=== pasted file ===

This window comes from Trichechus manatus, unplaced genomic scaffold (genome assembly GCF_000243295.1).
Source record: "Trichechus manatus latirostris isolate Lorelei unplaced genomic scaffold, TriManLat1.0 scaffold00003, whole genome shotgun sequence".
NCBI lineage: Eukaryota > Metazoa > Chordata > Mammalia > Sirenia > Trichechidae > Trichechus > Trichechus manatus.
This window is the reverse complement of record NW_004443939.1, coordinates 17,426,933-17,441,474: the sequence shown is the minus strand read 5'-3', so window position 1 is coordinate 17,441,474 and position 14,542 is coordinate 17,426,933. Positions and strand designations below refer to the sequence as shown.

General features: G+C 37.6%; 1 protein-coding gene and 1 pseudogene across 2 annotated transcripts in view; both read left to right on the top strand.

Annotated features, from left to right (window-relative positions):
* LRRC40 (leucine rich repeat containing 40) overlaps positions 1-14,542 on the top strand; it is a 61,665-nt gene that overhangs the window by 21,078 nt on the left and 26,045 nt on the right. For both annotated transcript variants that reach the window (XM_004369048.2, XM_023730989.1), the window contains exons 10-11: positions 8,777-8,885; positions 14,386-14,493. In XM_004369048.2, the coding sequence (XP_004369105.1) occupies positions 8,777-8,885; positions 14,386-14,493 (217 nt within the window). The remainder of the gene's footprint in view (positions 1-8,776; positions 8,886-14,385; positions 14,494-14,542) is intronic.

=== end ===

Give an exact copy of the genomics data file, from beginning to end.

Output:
This window comes from Trichechus manatus, unplaced genomic scaffold (genome assembly GCF_000243295.1).
Source record: "Trichechus manatus latirostris isolate Lorelei unplaced genomic scaffold, TriManLat1.0 scaffold00003, whole genome shotgun sequence".
NCBI lineage: Eukaryota > Metazoa > Chordata > Mammalia > Sirenia > Trichechidae > Trichechus > Trichechus manatus.
This window is the reverse complement of record NW_004443939.1, coordinates 17,426,933-17,441,474: the sequence shown is the minus strand read 5'-3', so window position 1 is coordinate 17,441,474 and position 14,542 is coordinate 17,426,933. Positions and strand designations below refer to the sequence as shown.

General features: G+C 37.6%; 1 protein-coding gene and 1 pseudogene across 2 annotated transcripts in view; both read left to right on the top strand.

Annotated features, from left to right (window-relative positions):
* LRRC40 (leucine rich repeat containing 40) overlaps positions 1-14,542 on the top strand; it is a 61,665-nt gene that overhangs the window by 21,078 nt on the left and 26,045 nt on the right. For both annotated transcript variants that reach the window (XM_004369048.2, XM_023730989.1), the window contains exons 10-11: positions 8,777-8,885; positions 14,386-14,493. In XM_004369048.2, the coding sequence (XP_004369105.1) occupies positions 8,777-8,885; positions 14,386-14,493 (217 nt within the window). The remainder of the gene's footprint in view (positions 1-8,776; positions 8,886-14,385; positions 14,494-14,542) is intronic.